We never want our pets to suffer, but sometimes their health will change to the point where we have to accept that our pets need some more help. One of the most common areas where aging pets can need support and treatment is their vision. It’s common for pets to have failing vision as they get older, and they can even go blind without you knowing it. If you’re wondering if your pet has vision problems, take a look below to see just what’s going on!
Symptoms of pet vision problems
As you already know, every pet is going to act a little different from another, but there are some common traits that vets and other experts see in pets, signaling that they’re starting to struggle with their vision. Some of the behaviors to watch out for include:
- Reluctance to jump off couches or out of cars: If your pet normally loves to jump onto and off of things or into the car and out of the car, this may be a sign that your pet is starting to struggle with their vision. It might be mild at first, just showing a little bit of hesitation. Over time, though, this can grow into a reluctance and even a refusal. Your pet isn’t able to understand how they can jump safely from Point A to Point B because they can’t see Point B well enough to do a risk assessment!
- Discomfort going anywhere new: As your pet’s vision starts to fade, they’ll rely more and more on their sense of smell. If your pet is smelling something new and thinks that they are in a new area, they may not want to explore much. This is a totally foreign area to their nose, and their eyes won’t be dependable enough for them to scope out any kind of potential threat or danger. They could avoid new places to protect themselves.
- Bumping into walls: This is an obvious sign, of course, but it can be subtle at first. Perhaps they nick a corner here and then turn too sharply in another place. They’ll seemingly “forget” where the turns are in hallways or even how many stairs are in a staircase. It can seem as though they’re clumsy at first. This will worsen to the point where they are hitting walls or running into door frames, etc. It may cause them to be anxious about being away from you as they move throughout the house.
- Trouble finding toys, food, etc.: While your pet will rely on their other senses, particularly their nose, they might struggle to locate their bowls or toys. They’ll sniff and search out their scents but may have difficulty actually getting hold of them even when they are close by. This is often one of the most common signs of vision problems that pet parents notice. This is especially so if they are digging through toys to find the right one, only to discover that the right one was off to the side and not in the pile they were searching through.
- Lack of eye contact: If your pet typically holds eye contact with you while you’re eating or talking to them, you may notice them looking off to the side or their eyes moving around in confusion as they try to locate your voice. This can often be distressing to pet parents since it’s an obvious sign that their pet is struggling!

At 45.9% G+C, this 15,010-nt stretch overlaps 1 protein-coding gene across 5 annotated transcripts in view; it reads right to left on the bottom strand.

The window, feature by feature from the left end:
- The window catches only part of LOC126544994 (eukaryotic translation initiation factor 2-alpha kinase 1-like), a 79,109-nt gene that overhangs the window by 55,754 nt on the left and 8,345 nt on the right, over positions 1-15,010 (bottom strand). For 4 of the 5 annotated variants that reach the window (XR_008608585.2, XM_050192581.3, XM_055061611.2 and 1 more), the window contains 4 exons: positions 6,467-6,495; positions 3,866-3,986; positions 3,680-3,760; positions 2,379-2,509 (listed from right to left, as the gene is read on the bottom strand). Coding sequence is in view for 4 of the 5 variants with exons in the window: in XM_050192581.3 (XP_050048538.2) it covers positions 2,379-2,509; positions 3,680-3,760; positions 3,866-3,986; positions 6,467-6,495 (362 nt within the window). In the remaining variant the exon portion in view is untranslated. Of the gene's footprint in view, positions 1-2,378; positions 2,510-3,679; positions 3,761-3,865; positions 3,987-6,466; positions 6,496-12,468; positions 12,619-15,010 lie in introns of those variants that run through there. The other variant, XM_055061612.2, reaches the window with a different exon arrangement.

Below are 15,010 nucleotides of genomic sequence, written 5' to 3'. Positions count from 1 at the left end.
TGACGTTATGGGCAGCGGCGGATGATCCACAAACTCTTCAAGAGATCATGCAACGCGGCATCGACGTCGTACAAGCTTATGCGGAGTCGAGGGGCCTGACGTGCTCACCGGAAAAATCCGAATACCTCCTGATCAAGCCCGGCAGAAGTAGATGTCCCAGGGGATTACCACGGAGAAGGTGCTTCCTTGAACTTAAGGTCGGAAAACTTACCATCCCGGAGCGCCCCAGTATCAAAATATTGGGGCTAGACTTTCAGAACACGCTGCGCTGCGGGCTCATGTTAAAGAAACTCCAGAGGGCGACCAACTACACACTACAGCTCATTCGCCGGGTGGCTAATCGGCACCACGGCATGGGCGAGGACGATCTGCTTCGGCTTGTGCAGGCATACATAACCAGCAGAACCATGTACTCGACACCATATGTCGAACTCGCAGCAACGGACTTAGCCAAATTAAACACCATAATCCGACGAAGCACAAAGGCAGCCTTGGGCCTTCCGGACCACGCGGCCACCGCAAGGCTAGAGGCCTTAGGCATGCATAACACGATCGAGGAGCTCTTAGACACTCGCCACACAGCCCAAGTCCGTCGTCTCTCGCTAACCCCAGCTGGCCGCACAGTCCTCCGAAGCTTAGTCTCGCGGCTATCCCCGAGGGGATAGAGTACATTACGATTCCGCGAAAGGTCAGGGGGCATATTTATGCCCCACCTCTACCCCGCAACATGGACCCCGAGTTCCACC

Common aging vision problems in pets
So, what causes vision problems in pets, anyway? Most of the issues that pop up do tend to be related to aging. The most common causes include:
- Cataracts: This is when the lens gets cloudy and makes everything seem blurry or filmy. These can often be removed in pets by surgery, just like they can be in humans, or sometimes inflammation may be managed with medication.
- Macular degeneration: This is just a fancy term for the eye starting to break down in its communication signals between the eye and the brain. In humans, this would lead to requiring reading glasses. In pets, it means difficulty orienting themselves around spaces.
- Glaucoma: This is a disease that causes damage to your pet’s optic nerve. It can come on at any point in their life. It causes blurred vision and builds up pressure in the eye. This can set it in at any point and doesn’t always have warning symptoms in humans. It’s much the same in dogs.
- Diabetes: If your pet is diabetic, high blood sugar can damage blood vessels in the retina. This can create blurry vision, or it can even stop blood flow to their eye, or cause cataracts.
- Hypertension: This acts similarly to diabetes. High blood pressure can damage the eye’s blood vessels and can make it challenging for your pet to make out shapes and other things in their direct line of vision.
Other common causes of vision issues
There are also some other less common reasons for your pet to be struggling with their vision. Untreated eye infections can lead to blurry vision or even partial or complete blindness. It depends on how untreated it is and how long it goes undetected.
Some pets also have genetic predispositions to blindness, either early in life or later in life. Certain breeds and even certain genetic lines can experience blindness. Your vet and/or a breeder can help provide information on this likelihood.
It’s important to remember that your pet having vision problems doesn’t have to be a life-changing disaster. Some conditions can be treated and monitored, and some can’t. Getting a vet’s opinion on what’s going on is a good idea, and they’ll often help you make adjustments to your pet’s lifestyle in order to make them more comfortable if their vision fades.
Your pet is still your loving furry family member that just needs a little bit of help as they start to get older and have their vision fade. It helps to focus on what you can do to keep your pet’s day-to-day life as unchanged as possible.